Devil’s Tower, WYO 2012

While driving through eastern Wyoming, I had the opportunity to see and visit the infamous Devil’s Tower at the end of June 2012.

Black Hills area map

     Devils Tower  is a butte, possibly laccolithic, composed of igneous rock in the Bear Lodge Ranger District of the Black Hills, near Hulett and Sundance in northeastern Wyoming, above the Belle Fourche River.  It rises 386 m above the Belle Fourche River, standing 265 m from summit to base. The summit is 1,559 m above sea level.

Devil’s Tower, Wyoming 2012; Looking north

     Stephen Speilberg chose it for a starring role in “Close Encounters of the Third Kind” in 1977; local rancher W. Rogers conquered it using a ladder in 1893; and in the 1940s a parachutist sat there for six days wen he lost the rope that should have allowed him to climb down.

Devil’s Tower, Wyoming 2012; Looking east

     Devils Tower is composed of phonolite porphyry, a hard crystalline rock, and is one of a series of igneous intrusions of similar composition that intruded the sedimentary rocks of the western flank of the Black Hills 55-33 million years ago. The intrusives domed the sedimentary rocks that they intruded, but there was some withdrawal of magma and subsidence of the center of the dome after the intrusions stopped.

The sedimentary rocks, which overlie Precambrian igneous and metamorphic rocks, range in age from Cambrian to Oligocene. Exposed at the base of Devils Tower is the Sundance Formation of Jurassic age and, in the vicinity of the Tower, are the Spearfish Formation of Triassic age. The Morrison Formation, of Jurassic age, is exposed northwest of the Tower.

Devil’s Tower of Wyoming 2012; Looking southeast.

The most striking feature of Devils Tower are the columnar joints. Columnar joints are also conspicuous in the other exposed igneous masses. On the basis of the joints, the distribution of the intrusives, the origin of Devils Tower has been consider to be the remnant of an intrusive that did not reach the surface, a remnant of a laccolith and the remnant of a volcanic neck.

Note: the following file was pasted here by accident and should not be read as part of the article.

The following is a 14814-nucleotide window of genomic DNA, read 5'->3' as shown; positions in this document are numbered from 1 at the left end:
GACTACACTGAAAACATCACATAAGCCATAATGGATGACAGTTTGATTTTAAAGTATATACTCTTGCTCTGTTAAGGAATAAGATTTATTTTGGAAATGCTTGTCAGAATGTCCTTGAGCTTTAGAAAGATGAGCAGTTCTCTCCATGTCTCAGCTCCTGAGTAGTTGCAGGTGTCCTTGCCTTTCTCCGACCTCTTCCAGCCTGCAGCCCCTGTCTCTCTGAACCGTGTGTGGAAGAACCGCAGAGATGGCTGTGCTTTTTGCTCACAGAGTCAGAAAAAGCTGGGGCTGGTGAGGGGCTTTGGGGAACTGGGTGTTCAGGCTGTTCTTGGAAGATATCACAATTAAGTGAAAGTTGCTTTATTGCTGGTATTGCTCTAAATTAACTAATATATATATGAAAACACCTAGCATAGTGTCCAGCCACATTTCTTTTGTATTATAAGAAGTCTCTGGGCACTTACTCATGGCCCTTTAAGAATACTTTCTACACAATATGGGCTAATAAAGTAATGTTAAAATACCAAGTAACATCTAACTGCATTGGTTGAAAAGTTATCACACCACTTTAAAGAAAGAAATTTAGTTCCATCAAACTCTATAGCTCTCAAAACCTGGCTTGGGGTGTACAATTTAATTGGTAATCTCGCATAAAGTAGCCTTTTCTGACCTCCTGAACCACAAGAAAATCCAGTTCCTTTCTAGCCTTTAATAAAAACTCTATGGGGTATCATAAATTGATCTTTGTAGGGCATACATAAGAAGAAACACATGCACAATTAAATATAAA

Devil’s Tower was formed 50 million years ago when hot, molten lava cooled, contracted, and formed vertical rows of hexagonal columns.  Softer rocks that surrounded the intrusion were worn away, leaving the tower exposed above the surrounding land. 

Image taken from the interpretive pamphlet provided by the National Park Service, U.S. Department of the Interior on the “Devils Tower”.

Devils Tower is almost homogeneous in composition compared to basalt, which is basic. Most of the columns are 5 sided, but some are 4 or 6 sided. The larger columns measure 2-3 meters in diameter at the their bases and taper gradually up toward to about 1 meter at the tops. The columns are bounded by well-developed smooth joints in the middle part of the Tower, but as the columns taper upward, the joints between them, rather than being smooth, may be wavy and some of the columns may unite. Numerous cross-fractures in the upper part of the Tower divide the columns into many small irregularly shaped blocks.

Devil’s Tower in Wyoming 2012; Looking east.

     The local Kowa people believe that Devil’s Tower was conceived when a bear chased a group of girls onto a low rock.  The rock rose up carrying the girls out of the bear’s reach, but the bear scratched at the mound with its powerful claws, leaving furrows down the tower’s side.  Eventually, the bear died, and the girls lived forever as the seven stars of the Pleiades.

Devil’s Tower in Wyoming of 2012.
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